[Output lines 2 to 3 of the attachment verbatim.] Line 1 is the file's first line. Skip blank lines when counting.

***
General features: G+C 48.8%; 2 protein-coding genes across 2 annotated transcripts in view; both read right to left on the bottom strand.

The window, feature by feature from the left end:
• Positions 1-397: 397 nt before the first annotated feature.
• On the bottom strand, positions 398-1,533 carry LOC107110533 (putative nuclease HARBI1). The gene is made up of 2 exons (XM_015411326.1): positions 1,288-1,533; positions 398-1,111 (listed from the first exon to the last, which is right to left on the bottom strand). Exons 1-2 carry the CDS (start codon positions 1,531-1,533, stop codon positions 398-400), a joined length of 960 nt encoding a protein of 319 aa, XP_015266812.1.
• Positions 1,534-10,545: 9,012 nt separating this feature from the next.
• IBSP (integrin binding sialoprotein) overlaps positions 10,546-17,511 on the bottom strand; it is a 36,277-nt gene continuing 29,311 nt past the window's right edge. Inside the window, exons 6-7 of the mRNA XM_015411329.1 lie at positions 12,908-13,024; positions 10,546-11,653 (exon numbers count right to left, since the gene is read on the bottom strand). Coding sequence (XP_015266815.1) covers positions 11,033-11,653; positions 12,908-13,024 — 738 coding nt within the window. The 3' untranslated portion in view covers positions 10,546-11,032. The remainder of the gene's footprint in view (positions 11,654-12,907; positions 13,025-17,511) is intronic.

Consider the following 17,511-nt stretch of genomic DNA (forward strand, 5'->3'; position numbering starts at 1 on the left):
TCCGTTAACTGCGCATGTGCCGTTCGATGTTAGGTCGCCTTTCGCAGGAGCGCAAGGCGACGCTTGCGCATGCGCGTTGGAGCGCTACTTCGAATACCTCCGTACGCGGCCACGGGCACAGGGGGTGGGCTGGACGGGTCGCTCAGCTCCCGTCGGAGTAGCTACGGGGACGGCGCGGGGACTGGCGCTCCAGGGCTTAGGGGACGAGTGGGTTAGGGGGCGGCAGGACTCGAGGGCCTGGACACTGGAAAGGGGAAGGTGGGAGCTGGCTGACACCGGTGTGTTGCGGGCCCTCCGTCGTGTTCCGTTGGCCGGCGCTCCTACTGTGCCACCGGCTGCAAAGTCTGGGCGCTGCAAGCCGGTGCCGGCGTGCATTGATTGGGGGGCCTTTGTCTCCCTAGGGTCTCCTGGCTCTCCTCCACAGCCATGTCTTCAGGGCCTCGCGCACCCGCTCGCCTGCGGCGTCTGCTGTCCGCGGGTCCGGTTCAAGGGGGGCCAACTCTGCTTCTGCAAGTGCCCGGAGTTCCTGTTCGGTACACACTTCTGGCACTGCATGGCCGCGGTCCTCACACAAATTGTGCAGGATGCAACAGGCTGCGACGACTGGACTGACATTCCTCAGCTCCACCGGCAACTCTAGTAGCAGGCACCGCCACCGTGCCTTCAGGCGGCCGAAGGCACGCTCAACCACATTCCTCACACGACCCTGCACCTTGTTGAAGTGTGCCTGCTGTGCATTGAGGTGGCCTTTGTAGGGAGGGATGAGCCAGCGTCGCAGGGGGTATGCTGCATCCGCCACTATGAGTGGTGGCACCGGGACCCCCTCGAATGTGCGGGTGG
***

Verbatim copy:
The window, feature by feature from the left end:
• Positions 1-397: 397 nt before the first annotated feature.